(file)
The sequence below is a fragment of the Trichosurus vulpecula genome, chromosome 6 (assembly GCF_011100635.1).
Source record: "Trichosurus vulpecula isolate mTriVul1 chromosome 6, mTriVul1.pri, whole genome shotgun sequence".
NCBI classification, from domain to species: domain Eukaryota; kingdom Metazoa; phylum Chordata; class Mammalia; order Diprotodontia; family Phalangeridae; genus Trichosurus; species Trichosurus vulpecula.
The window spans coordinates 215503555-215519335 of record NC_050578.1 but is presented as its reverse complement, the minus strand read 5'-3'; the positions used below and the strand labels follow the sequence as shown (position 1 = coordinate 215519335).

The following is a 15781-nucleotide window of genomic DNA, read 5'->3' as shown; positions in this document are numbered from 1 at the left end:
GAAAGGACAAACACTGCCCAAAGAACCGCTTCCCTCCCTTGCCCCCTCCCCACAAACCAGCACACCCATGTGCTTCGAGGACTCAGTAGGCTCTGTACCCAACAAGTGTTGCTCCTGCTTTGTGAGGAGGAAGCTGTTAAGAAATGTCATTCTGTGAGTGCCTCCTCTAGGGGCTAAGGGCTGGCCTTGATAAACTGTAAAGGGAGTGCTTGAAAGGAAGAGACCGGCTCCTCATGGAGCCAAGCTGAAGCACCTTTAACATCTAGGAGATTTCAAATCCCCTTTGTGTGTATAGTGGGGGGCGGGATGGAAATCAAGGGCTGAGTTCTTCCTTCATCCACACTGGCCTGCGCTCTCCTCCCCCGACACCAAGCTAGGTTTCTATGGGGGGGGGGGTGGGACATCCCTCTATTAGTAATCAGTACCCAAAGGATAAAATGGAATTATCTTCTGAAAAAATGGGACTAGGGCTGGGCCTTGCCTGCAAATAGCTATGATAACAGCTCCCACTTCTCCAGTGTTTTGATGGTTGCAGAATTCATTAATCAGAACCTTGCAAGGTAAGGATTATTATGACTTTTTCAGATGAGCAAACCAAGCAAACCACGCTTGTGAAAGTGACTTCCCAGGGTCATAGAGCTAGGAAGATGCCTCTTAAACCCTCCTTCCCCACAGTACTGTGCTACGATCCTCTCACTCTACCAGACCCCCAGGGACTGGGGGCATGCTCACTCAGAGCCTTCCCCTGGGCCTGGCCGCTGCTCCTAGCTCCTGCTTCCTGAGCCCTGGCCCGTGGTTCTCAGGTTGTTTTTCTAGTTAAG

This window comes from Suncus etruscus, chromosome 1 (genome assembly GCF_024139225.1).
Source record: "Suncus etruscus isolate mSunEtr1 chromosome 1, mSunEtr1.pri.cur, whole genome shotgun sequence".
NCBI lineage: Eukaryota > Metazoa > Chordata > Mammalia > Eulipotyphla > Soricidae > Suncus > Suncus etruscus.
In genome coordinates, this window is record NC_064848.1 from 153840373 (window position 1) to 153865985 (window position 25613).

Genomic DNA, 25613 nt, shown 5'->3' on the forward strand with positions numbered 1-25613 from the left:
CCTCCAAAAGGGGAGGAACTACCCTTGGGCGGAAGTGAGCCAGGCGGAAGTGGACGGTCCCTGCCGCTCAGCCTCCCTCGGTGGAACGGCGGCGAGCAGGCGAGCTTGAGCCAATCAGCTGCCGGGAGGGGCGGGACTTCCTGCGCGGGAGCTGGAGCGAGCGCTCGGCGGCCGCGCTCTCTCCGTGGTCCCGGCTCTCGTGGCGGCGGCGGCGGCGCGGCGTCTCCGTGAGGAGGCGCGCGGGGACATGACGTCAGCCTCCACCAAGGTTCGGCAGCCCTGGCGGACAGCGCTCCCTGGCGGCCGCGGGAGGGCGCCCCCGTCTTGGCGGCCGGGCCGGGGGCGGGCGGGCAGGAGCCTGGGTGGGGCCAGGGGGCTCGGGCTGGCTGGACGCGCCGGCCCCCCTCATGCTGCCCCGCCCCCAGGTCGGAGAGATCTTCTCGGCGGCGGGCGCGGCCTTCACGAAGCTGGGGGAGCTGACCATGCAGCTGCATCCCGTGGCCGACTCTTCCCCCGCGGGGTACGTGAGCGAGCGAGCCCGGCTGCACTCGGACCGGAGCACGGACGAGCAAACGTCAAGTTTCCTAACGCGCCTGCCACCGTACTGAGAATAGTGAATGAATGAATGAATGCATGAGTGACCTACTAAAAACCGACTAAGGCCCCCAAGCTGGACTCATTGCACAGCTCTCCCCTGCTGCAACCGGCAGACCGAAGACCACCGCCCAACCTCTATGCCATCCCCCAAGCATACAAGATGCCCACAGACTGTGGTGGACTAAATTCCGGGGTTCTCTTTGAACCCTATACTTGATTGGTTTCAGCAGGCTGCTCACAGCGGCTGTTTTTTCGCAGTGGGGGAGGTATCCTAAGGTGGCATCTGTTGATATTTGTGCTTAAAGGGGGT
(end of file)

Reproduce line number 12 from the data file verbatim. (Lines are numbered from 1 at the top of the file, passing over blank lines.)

CCTCCAAAAGGGGAGGAACTACCCTTGGGCGGAAGTGAGCCAGGCGGAAGTGGACGGTCCCTGCCGCTCAGCCTCCCTCGGTGGAACGGCGGCGAGCAGGCGAGCTTGAGCCAATCAGCTGCCGGGAGGGGCGGGACTTCCTGCGCGGGAGCTGGAGCGAGCGCTCGGCGGCCGCGCTCTCTCCGTGGTCCCGGCTCTCGTGGCGGCGGCGGCGGCGCGGCGTCTCCGTGAGGAGGCGCGCGGGGACATGACGTCAGCCTCCACCAAGGTTCGGCAGCCCTGGCGGACAGCGCTCCCTGGCGGCCGCGGGAGGGCGCCCCCGTCTTGGCGGCCGGGCCGGGGGCGGGCGGGCAGGAGCCTGGGTGGGGCCAGGGGGCTCGGGCTGGCTGGACGCGCCGGCCCCCCTCATGCTGCCCCGCCCCCAGGTCGGAGAGATCTTCTCGGCGGCGGGCGCGGCCTTCACGAAGCTGGGGGAGCTGACCATGCAGCTGCATCCCGTGGCCGACTCTTCCCCCGCGGGGTACGTGAGCGAGCGAGCCCGGCTGCACTCGGACCGGAGCACGGACGAGCAAACGTCAAGTTTCCTAACGCGCCTGCCACCGTACTGAGAATAGTGAATGAATGAATGAATGCATGAGTGACCTACTAAAAACCGACTAAGGCCCCCAAGCTGGACTCATTGCACAGCTCTCCCCTGCTGCAACCGGCAGACCGAAGACCACCGCCCAACCTCTATGCCATCCCCCAAGCATACAAGATGCCCACAGACTGTGGTGGACTAAATTCCGGGGTTCTCTTTGAACCCTATACTTGATTGGTTTCAGCAGGCTGCTCACAGCGGCTGTTTTTTCGCAGTGGGGGAGGTATCCTAAGGTGGCATCTGTTGATATTTGTGCTTAAAGGGGGT